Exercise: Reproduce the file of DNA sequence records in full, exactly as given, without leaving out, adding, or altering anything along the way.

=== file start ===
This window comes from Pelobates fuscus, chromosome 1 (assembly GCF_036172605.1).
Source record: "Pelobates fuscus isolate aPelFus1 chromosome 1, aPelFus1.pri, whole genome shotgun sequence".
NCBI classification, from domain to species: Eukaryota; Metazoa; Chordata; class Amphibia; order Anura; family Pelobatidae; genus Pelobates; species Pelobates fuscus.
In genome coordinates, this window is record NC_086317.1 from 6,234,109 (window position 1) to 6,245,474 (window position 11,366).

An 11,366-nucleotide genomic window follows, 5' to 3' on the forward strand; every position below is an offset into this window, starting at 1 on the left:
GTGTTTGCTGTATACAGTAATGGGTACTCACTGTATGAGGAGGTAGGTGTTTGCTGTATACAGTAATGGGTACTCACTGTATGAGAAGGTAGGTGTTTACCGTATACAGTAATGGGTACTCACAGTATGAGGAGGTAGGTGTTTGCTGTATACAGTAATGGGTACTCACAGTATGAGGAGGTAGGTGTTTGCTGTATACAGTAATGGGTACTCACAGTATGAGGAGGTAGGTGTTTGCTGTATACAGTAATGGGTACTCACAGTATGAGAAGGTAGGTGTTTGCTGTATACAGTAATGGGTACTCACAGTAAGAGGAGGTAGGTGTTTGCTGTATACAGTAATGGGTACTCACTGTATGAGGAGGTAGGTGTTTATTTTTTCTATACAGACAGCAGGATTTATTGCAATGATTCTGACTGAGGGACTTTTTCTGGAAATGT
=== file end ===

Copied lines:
This window comes from Pelobates fuscus, chromosome 1 (assembly GCF_036172605.1).
Source record: "Pelobates fuscus isolate aPelFus1 chromosome 1, aPelFus1.pri, whole genome shotgun sequence".
NCBI classification, from domain to species: Eukaryota; Metazoa; Chordata; class Amphibia; order Anura; family Pelobatidae; genus Pelobates; species Pelobates fuscus.
In genome coordinates, this window is record NC_086317.1 from 6,234,109 (window position 1) to 6,245,474 (window position 11,366).

An 11,366-nucleotide genomic window follows, 5' to 3' on the forward strand; every position below is an offset into this window, starting at 1 on the left:
GTGTTTGCTGTATACAGTAATGGGTACTCACTGTATGAGGAGGTAGGTGTTTGCTGTATACAGTAATGGGTACTCACTGTATGAGAAGGTAGGTGTTTACCGTATACAGTAATGGGTACTCACAGTATGAGGAGGTAGGTGTTTGCTGTATACAGTAATGGGTACTCACAGTATGAGGAGGTAGGTGTTTGCTGTATACAGTAATGGGTACTCACAGTATGAGGAGGTAGGTGTTTGCTGTATACAGTAATGGGTACTCACAGTATGAGAAGGTAGGTGTTTGCTGTATACAGTAATGGGTACTCACAGTAAGAGGAGGTAGGTGTTTGCTGTATACAGTAATGGGTACTCACTGTATGAGGAGGTAGGTGTTTATTTTTTCTATACAGACAGCAGGATTTATTGCAATGATTCTGACTGAGGGACTTTTTCTGGAAATGT